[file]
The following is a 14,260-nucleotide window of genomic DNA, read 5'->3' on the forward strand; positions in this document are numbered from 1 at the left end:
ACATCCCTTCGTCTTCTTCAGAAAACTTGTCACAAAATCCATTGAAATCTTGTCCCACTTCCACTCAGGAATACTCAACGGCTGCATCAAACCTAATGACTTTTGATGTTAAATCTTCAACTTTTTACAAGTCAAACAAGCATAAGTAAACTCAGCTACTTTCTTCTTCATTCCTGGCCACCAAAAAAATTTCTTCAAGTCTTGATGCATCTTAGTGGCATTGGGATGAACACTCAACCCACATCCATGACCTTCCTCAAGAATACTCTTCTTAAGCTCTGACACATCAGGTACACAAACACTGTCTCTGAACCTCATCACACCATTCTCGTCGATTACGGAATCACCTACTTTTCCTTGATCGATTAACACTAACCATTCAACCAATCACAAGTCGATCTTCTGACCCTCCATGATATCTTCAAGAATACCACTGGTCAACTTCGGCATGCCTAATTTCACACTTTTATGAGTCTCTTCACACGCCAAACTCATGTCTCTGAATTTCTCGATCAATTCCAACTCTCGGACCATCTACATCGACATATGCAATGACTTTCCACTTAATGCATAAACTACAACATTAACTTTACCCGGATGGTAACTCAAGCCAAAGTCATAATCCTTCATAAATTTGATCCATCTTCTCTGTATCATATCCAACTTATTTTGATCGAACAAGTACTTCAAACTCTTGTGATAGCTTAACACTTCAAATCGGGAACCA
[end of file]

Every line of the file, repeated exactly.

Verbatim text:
The following is a 14,260-nucleotide window of genomic DNA, read 5'->3' on the forward strand; positions in this document are numbered from 1 at the left end:
ACATCCCTTCGTCTTCTTCAGAAAACTTGTCACAAAATCCATTGAAATCTTGTCCCACTTCCACTCAGGAATACTCAACGGCTGCATCAAACCTAATGACTTTTGATGTTAAATCTTCAACTTTTTACAAGTCAAACAAGCATAAGTAAACTCAGCTACTTTCTTCTTCATTCCTGGCCACCAAAAAAATTTCTTCAAGTCTTGATGCATCTTAGTGGCATTGGGATGAACACTCAACCCACATCCATGACCTTCCTCAAGAATACTCTTCTTAAGCTCTGACACATCAGGTACACAAACACTGTCTCTGAACCTCATCACACCATTCTCGTCGATTACGGAATCACCTACTTTTCCTTGATCGATTAACACTAACCATTCAACCAATCACAAGTCGATCTTCTGACCCTCCATGATATCTTCAAGAATACCACTGGTCAACTTCGGCATGCCTAATTTCACACTTTTATGAGTCTCTTCACACGCCAAACTCATGTCTCTGAATTTCTCGATCAATTCCAACTCTCGGACCATCTACATCGACATATGCAATGACTTTCCACTTAATGCATAAACTACAACATTAACTTTACCCGGATGGTAACTCAAGCCAAAGTCATAATCCTTCATAAATTTGATCCATCTTCTCTGTATCATATCCAACTTATTTTGATCGAACAAGTACTTCAAACTCTTGTGATAGCTTAACACTTCAAATCGGGAACCA